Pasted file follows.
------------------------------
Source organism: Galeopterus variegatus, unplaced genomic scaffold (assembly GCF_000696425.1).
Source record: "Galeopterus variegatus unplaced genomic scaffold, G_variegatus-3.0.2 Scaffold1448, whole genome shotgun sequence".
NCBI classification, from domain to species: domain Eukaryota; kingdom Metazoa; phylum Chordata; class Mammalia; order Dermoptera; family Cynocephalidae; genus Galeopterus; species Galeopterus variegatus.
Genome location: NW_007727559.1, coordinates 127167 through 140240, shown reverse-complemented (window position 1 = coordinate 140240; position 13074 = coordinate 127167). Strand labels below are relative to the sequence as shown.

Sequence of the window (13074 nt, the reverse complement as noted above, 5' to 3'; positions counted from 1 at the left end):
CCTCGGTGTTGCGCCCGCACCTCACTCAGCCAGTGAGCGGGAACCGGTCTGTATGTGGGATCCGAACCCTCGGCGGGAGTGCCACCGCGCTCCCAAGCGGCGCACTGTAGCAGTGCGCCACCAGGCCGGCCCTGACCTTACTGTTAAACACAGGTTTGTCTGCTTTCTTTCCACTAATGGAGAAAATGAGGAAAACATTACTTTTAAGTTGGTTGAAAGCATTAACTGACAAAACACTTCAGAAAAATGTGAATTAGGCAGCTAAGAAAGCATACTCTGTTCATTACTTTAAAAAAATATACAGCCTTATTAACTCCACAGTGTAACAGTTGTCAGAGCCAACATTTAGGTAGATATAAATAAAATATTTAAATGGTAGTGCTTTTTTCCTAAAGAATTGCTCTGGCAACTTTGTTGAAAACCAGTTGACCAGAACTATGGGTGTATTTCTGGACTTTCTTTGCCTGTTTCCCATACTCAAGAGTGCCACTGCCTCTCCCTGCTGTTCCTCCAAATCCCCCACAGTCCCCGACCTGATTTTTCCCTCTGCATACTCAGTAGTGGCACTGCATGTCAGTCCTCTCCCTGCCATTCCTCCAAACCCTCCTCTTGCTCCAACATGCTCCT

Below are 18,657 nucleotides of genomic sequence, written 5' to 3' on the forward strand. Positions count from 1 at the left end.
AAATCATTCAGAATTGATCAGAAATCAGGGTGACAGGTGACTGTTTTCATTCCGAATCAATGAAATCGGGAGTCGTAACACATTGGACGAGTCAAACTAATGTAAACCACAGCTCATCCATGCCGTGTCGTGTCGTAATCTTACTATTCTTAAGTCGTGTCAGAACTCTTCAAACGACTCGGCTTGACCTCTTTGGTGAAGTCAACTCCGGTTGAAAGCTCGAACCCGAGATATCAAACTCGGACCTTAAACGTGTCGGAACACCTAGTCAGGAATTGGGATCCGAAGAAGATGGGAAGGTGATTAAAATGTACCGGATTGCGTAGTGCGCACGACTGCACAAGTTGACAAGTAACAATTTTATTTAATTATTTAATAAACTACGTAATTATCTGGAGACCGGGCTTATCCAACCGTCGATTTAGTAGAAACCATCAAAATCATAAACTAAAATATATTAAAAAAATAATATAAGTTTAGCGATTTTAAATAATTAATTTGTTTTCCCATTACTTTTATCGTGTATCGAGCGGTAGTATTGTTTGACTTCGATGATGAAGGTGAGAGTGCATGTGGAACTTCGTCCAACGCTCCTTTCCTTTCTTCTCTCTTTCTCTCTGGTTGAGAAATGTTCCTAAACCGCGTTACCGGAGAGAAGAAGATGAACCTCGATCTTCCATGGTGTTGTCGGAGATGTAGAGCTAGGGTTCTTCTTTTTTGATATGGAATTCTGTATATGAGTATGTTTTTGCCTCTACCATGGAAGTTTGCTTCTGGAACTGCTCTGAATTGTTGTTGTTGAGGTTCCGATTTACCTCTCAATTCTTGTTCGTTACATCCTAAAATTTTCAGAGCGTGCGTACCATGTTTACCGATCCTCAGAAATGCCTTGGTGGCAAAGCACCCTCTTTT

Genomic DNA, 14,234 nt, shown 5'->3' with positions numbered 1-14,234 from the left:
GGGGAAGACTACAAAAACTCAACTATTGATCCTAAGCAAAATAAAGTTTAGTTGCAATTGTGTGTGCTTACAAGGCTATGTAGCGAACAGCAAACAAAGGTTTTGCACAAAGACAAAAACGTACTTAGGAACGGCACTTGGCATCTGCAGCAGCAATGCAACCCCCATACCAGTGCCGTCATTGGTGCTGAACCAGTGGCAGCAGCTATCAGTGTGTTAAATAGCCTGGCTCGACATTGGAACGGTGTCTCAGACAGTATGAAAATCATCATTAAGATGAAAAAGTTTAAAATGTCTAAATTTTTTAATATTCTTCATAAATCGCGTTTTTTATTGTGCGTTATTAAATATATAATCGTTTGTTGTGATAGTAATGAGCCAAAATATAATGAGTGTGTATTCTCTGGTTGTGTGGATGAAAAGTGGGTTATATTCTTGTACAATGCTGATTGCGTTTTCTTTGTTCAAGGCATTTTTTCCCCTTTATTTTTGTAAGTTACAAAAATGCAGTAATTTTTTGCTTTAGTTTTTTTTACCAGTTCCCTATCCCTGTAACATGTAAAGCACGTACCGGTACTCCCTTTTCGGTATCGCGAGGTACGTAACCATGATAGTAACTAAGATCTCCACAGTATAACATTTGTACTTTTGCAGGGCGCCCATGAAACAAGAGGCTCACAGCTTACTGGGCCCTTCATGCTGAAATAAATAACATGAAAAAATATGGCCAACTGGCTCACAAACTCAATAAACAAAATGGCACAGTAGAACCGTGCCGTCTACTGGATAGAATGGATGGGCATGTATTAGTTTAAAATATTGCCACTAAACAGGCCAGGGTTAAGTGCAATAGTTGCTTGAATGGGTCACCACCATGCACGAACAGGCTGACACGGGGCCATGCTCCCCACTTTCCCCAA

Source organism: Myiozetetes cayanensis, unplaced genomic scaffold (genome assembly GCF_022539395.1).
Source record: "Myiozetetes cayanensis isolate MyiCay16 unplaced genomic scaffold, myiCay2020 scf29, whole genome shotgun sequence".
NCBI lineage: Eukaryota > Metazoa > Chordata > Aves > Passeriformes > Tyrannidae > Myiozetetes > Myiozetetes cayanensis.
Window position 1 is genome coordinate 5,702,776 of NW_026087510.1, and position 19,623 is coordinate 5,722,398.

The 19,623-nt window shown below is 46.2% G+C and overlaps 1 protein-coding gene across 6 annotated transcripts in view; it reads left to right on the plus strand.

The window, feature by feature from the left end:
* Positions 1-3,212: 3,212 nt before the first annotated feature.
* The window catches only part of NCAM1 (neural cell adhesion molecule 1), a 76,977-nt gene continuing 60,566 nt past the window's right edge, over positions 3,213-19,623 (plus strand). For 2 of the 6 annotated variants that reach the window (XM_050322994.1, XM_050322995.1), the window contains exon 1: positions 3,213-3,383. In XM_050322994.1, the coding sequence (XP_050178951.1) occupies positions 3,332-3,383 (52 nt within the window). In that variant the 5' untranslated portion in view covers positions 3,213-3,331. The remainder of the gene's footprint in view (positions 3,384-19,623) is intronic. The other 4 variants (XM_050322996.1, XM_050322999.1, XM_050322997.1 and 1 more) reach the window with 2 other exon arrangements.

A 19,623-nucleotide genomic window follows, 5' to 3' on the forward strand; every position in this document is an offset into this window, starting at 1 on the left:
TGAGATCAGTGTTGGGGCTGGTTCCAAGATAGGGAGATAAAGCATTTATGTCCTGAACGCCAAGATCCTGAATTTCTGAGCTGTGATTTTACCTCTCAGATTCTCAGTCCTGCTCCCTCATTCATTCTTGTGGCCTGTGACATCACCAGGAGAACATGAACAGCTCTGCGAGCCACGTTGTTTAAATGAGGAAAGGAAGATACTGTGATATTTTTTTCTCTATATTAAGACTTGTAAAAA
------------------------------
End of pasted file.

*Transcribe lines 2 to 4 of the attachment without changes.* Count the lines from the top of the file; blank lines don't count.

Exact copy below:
Source record: "Galeopterus variegatus unplaced genomic scaffold, G_variegatus-3.0.2 Scaffold1448, whole genome shotgun sequence".
NCBI classification, from domain to species: domain Eukaryota; kingdom Metazoa; phylum Chordata; class Mammalia; order Dermoptera; family Cynocephalidae; genus Galeopterus; species Galeopterus variegatus.
Genome location: NW_007727559.1, coordinates 127167 through 140240, shown reverse-complemented (window position 1 = coordinate 140240; position 13074 = coordinate 127167). Strand labels below are relative to the sequence as shown.